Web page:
Menna Richards: English broadcasting 'threat' in Wales
The Welsh political class should fight harder to protect English language broadcasting, says former BBC Wales director Menna Richards.
She told an audience in Aberystwyth that debate over the future of Welsh broadcasting had focused on S4C.
It was "surprising" that so little attention had been given to English language programming, she said.
She suggested Scottish opinion-formers were often more effective at making their case than people in Wales.
Ms Richards was delivering the Welsh Political Archive's annual lecture at the National Library of Wales on Friday.
"It's striking that the recent debate around broadcasting has been about the future of S4C and understandably so," she said.
"Though I have found it surprising that the future of English language television programmes in Wales is apparently of so little concern to politicians and others."
Bewteen 2007 and 2011 the number of hours of English language television programmes broadcast by BBC Wales had fallen by 16%, she said.
Ms Richards added: "It's instructive in this regard to compare Wales with Scotland.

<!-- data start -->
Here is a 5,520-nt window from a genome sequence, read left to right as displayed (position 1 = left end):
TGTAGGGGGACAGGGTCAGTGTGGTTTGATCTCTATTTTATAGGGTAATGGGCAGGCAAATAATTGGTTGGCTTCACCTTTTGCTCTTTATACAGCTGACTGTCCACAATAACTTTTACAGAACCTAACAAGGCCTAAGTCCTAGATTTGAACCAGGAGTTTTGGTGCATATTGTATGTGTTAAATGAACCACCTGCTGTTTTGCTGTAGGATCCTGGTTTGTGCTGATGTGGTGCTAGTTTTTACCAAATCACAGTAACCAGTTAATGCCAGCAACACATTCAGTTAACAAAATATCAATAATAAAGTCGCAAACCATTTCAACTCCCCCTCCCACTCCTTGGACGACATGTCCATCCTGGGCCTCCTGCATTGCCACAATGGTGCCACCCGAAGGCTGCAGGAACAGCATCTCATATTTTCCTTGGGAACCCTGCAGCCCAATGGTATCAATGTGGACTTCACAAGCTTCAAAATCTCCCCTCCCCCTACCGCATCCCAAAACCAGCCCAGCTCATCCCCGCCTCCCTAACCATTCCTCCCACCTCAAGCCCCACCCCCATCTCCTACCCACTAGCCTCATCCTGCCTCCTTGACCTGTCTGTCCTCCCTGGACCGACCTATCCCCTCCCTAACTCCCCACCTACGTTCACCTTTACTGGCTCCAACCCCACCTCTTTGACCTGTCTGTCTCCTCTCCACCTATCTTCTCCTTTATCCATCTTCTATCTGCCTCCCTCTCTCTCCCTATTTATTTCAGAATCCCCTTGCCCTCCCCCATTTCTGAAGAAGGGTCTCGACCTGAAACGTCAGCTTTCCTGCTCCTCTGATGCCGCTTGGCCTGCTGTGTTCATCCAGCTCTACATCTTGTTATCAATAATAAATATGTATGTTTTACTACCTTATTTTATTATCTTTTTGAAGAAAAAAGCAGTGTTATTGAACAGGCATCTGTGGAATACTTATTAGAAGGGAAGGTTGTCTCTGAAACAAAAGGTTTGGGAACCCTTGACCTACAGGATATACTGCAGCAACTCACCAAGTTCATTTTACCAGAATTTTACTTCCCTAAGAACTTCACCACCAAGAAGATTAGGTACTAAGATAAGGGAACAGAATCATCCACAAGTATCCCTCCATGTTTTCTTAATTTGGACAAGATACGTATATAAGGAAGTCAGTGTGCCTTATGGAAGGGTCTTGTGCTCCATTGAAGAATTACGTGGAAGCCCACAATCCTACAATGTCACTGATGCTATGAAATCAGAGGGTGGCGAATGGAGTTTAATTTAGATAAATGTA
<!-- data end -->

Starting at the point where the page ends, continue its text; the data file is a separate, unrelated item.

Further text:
"The BBC in Scotland is faced with making similar tough savings but I've always found it curious that the level of interest and engagement there is so much more intense.
"Scottish newspapers and politicians complain, write, criticise and attack the BBC's senior management in London.
"The BBC's top team would tend to sigh theatrically at what they saw as an excess of emotion in Edinburgh and Glasgow but you'd know that, usually, Scotland would get some concession just to keep them quiet.
"Because a fuss was being kicked up. There was a public debate. Newspapers were agitated. Politicians were angry.
"The BBC centrally needs to hear from politicians, newspaper editors and other opinion-formers that they are worried about the threat to English language services in Wales as well as the dangers facing S4C.
"You can bet they'd be doing so in Scotland."
Ms Richards stepped down as director of BBC Cymru Wales in February after more than 10 years in the post.